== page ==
Credibility chasm widens

Posted by Penarik Beca Saturday, January 31, 2009

Apart from addressing policies that marginalise the poor sections of the Indian community, the Government should also set up an independent body to investigate abuse by the rank and file in the police force.

The Star (25/1/09): The death in police custody of suspected car thief A. Kugan is only the latest in a series of cases that serves to highlight the deep distrust that exists between the rank and file of the force and the Indian working class.

It comes in the wake of another case last week where six police personnel were charged with causing grievous hurt on a suspect, using boiling water.
Devastated: Kugan’s family grieving after seeing his body at the mortuary.

Although a minority, the Malaysian-Indian poor are blamed, rightly or wrongly, for most of the violent crimes in the country. Study after study has shown a direct correlation between crime and poverty, marginalisation and alienation and it is no surprise if Indian involvement in crime is higher compared to other communities.

Consequently, the percentage of Indians in prison, police lock-ups and in police statistics are higher than others when compared to their population size of below 8%.

In some depressed regions of the country like Padang Serai in Kedah, Klang and Kapar in Selangor and Muar in Johor, where Indians predominate, the situation resembles a war zone with higher violence and disrespect for the law. Rape, murder, gang fights and contract killings are commonplace and people just have to live with it.

The death in custody of 22-year-old Kugan is symptomatic of the spiral of violence that has gripped some sections of our society.

The fact that Kugan’s family and others stormed into the Serdang Hospital mortuary to inspect his body also shows that the credibility disconnect is not just between them and the police force but other government agencies as well.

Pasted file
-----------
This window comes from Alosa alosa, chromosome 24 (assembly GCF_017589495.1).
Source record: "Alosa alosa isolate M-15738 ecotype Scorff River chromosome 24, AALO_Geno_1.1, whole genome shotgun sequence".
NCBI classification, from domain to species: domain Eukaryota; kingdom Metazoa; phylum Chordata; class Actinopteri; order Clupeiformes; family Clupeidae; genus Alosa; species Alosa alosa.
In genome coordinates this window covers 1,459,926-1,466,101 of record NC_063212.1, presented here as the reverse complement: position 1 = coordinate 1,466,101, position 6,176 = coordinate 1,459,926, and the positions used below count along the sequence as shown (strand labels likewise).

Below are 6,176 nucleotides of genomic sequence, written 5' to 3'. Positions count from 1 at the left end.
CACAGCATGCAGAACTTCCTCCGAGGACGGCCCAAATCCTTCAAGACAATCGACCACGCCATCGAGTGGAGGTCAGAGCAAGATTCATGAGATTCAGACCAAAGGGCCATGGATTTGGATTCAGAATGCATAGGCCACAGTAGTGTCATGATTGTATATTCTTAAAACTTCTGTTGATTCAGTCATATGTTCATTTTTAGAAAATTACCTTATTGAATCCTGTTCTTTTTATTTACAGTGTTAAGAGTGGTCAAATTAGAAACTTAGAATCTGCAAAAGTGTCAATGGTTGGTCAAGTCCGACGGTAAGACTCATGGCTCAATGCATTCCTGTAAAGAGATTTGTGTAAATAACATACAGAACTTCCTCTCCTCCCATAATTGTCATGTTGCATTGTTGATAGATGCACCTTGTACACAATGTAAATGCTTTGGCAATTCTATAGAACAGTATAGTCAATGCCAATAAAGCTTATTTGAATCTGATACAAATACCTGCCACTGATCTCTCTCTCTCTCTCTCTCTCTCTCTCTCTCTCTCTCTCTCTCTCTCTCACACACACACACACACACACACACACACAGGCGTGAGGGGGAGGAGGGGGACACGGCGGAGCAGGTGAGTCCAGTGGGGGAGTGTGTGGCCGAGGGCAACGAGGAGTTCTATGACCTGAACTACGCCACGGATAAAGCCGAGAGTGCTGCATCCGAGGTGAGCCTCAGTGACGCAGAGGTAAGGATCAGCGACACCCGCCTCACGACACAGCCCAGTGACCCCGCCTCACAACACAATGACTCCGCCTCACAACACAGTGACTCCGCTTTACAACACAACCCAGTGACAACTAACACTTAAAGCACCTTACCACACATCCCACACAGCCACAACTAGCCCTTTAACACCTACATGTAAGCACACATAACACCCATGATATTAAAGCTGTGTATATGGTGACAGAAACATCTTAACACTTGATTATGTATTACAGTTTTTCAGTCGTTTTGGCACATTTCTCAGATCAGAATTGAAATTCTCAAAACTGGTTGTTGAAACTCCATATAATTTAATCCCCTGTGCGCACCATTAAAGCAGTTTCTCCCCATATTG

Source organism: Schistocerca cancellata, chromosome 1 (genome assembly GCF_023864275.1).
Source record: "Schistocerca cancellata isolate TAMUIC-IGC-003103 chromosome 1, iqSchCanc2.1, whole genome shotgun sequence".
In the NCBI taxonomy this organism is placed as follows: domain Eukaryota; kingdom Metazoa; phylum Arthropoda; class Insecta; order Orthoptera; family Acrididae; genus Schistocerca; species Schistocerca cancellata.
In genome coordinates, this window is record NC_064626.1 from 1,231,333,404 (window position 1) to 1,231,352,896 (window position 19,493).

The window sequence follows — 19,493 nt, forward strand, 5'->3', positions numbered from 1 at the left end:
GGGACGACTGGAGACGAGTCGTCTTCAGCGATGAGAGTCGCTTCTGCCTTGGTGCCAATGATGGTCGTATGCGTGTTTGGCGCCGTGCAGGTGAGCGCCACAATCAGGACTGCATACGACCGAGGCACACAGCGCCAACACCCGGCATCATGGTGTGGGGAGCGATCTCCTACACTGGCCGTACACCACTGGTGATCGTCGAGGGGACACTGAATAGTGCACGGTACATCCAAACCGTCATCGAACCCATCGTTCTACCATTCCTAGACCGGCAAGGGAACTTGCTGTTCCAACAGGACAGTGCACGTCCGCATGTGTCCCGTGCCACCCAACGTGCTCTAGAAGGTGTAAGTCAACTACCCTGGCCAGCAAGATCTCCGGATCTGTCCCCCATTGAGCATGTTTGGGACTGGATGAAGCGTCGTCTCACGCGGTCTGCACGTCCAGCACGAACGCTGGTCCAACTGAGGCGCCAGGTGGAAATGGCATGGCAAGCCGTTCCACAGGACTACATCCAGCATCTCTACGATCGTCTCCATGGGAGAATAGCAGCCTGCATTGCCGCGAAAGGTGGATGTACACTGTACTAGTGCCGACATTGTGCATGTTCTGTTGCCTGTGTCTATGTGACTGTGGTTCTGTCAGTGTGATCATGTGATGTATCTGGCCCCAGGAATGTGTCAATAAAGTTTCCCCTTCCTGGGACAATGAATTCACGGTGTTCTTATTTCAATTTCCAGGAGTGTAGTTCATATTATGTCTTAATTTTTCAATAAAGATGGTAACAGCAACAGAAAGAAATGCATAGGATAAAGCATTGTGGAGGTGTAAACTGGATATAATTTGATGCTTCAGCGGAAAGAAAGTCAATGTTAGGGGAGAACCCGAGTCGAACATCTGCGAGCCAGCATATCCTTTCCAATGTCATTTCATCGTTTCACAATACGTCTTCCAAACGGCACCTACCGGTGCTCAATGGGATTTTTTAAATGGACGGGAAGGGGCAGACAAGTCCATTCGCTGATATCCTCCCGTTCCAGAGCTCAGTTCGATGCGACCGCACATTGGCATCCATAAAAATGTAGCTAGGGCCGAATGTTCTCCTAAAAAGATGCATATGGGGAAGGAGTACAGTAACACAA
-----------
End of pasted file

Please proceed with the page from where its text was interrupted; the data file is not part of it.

Poor Indians feel that they are unfairly blamed for every theft or robbery in their neighbourhood, not just by society but also by law enforcement agencies.

That’s why people like Hindraf lawyer Uthayakumar Ponnusamy and MP for Kapar S. Manikavasagam, who cast themselves as “defenders of the poor”, enjoy wide respect and command a following among the Indian poor. They are even regarded as heroes.

It is unfortunate that in storming the mortuary and moving the body and photographing it they may have contaminated the evidence and compromised their demands for justice .

Credibility has been a key issue in police-people relations ever since the Francis Udayappan case in 2004 and a later inquest that ruled he had died by drowning in the river behind the Brickfields police station.

Credibility is the reason why the crowd stormed the mortuary to see Kugan’s body for themselves and do what they did – cry, hug and take photographs.

The graphic photographs they took are now circulating on the Internet and being delivered to the inbox of hundreds of thousands of people.

Together it all makes for another explosive political disaster for the Government, the latest in a long list that had alienated the poorer sections of the Indian community.

This time, even the MIC leaders joined with opposition MPs and family members to demonstrate outside the mortuary on Wednesday. They know why they lost in the March 8 general election – by keeping quiet and defending the indefensible.

“We must set up a committee to monitor the welfare of all Indians currently in custody and also those in the future to avoid this sort of abuse and murder,” said Vel Paari, MIC Youth wing adviser in an e-mail message to numerous Indian groups connected on Yahoo!.

Since credibility is a key issue there is an urgent need for an independent investigation into Kugan’s death but that’s something most people, including the 2006 Royal Commission on the Police Force, believe the police themselves cannot undertake.

That’s why the commission strongly recommended an overseeing body to investigate abuse, curb violations and return credibility and respectability to the police force.

Even if such an independent commission is set up, it would still take years of intelligent and careful management to narrow the wide disconnect between the police rank and file and the Indian poor.

But it would be a start.

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